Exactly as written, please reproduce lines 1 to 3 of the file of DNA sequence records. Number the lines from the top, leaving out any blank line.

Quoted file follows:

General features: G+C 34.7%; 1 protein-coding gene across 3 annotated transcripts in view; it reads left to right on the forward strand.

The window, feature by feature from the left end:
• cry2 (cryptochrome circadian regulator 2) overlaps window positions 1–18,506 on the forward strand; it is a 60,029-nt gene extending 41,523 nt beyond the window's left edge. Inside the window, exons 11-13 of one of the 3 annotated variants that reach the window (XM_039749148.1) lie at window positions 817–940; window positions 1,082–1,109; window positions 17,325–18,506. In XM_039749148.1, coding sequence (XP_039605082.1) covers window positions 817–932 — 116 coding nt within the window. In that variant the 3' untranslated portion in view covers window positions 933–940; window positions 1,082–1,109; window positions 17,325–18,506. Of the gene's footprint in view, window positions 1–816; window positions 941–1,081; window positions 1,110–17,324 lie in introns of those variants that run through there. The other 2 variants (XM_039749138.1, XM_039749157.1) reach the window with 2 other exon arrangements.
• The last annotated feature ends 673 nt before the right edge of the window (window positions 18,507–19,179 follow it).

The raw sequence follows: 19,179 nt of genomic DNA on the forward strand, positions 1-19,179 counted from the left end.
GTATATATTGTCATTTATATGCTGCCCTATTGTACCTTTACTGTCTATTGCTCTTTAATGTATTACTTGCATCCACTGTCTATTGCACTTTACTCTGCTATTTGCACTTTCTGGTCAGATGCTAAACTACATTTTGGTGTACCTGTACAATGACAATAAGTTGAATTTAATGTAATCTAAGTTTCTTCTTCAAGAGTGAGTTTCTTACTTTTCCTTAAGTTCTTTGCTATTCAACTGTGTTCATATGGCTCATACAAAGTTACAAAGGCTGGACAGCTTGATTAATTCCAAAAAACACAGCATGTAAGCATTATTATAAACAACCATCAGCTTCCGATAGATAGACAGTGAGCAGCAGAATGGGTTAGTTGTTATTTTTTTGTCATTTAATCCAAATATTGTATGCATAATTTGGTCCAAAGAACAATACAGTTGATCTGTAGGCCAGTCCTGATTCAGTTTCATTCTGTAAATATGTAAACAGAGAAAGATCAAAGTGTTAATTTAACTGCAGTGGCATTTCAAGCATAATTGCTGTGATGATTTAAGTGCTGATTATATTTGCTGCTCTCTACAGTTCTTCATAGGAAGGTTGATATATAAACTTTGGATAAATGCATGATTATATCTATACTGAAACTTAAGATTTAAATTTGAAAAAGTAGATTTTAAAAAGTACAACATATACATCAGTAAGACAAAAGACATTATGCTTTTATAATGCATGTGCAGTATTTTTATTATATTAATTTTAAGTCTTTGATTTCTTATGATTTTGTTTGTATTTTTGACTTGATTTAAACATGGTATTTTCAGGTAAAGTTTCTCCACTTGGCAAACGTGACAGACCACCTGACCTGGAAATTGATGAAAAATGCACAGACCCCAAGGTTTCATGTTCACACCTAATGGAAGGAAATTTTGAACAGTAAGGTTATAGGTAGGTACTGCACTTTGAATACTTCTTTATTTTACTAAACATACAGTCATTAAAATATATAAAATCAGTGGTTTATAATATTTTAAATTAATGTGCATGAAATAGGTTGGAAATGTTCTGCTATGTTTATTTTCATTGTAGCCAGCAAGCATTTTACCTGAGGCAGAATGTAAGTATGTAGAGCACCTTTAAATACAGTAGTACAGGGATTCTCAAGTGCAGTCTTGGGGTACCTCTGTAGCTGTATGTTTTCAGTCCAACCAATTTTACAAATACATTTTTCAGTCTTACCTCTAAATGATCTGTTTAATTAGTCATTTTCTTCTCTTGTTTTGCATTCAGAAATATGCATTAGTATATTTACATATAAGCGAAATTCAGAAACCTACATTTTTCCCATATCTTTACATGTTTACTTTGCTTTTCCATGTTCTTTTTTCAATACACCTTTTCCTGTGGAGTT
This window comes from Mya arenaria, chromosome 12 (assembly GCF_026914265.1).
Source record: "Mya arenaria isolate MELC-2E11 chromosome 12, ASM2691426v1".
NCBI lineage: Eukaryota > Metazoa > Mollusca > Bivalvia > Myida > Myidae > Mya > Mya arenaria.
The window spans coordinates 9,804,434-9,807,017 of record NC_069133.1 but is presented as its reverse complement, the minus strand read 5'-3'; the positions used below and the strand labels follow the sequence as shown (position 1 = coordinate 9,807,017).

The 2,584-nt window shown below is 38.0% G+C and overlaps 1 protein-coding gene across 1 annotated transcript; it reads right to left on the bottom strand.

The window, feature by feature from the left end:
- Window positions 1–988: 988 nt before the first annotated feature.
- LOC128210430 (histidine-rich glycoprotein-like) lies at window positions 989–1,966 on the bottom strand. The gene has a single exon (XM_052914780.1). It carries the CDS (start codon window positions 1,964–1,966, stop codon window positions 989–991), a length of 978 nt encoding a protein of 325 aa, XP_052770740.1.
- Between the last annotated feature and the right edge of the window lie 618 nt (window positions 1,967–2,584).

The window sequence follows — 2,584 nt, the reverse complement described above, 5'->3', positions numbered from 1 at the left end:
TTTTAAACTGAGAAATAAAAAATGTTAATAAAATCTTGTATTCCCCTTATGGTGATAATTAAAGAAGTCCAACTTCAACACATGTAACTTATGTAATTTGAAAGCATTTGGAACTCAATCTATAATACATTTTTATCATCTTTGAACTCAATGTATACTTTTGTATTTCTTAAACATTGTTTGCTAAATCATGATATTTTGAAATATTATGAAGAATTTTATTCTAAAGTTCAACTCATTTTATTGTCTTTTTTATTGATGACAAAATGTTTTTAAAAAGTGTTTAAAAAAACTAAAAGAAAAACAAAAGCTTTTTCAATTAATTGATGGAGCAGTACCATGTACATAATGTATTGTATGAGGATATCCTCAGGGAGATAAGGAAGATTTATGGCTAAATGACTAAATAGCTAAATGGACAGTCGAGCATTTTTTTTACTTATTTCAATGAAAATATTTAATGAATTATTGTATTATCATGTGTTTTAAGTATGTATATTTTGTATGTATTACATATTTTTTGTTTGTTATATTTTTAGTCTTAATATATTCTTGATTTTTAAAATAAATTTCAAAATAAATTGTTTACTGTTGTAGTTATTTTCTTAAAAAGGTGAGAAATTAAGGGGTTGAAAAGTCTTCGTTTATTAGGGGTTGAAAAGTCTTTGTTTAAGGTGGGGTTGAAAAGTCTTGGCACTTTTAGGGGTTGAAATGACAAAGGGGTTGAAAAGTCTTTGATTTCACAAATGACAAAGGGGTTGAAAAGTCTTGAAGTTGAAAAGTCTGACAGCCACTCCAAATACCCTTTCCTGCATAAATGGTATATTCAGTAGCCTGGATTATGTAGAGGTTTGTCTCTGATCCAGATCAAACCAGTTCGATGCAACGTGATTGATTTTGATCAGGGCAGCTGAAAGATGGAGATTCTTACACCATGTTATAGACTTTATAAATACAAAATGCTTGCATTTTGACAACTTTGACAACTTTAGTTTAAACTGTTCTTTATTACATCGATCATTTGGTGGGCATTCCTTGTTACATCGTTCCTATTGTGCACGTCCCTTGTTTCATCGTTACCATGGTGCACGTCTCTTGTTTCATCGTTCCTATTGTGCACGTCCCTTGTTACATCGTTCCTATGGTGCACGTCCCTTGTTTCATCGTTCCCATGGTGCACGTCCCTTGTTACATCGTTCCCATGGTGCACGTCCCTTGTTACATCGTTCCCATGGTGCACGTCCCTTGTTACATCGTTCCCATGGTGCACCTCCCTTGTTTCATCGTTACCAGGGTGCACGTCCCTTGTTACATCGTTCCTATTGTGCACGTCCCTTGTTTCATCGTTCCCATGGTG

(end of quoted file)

General features: G+C 34.7%; 1 protein-coding gene across 3 annotated transcripts in view; it reads left to right on the forward strand.

The window, feature by feature from the left end:
• cry2 (cryptochrome circadian regulator 2) overlaps window positions 1–18,506 on the forward strand; it is a 60,029-nt gene extending 41,523 nt beyond the window's left edge. Inside the window, exons 11-13 of one of the 3 annotated variants that reach the window (XM_039749148.1) lie at window positions 817–940; window positions 1,082–1,109; window positions 17,325–18,506. In XM_039749148.1, coding sequence (XP_039605082.1) covers window positions 817–932 — 116 coding nt within the window. In that variant the 3' untranslated portion in view covers window positions 933–940; window positions 1,082–1,109; window positions 17,325–18,506. Of the gene's footprint in view, window positions 1–816; window positions 941–1,081; window positions 1,110–17,324 lie in introns of those variants that run through there. The other 2 variants (XM_039749138.1, XM_039749157.1) reach the window with 2 other exon arrangements.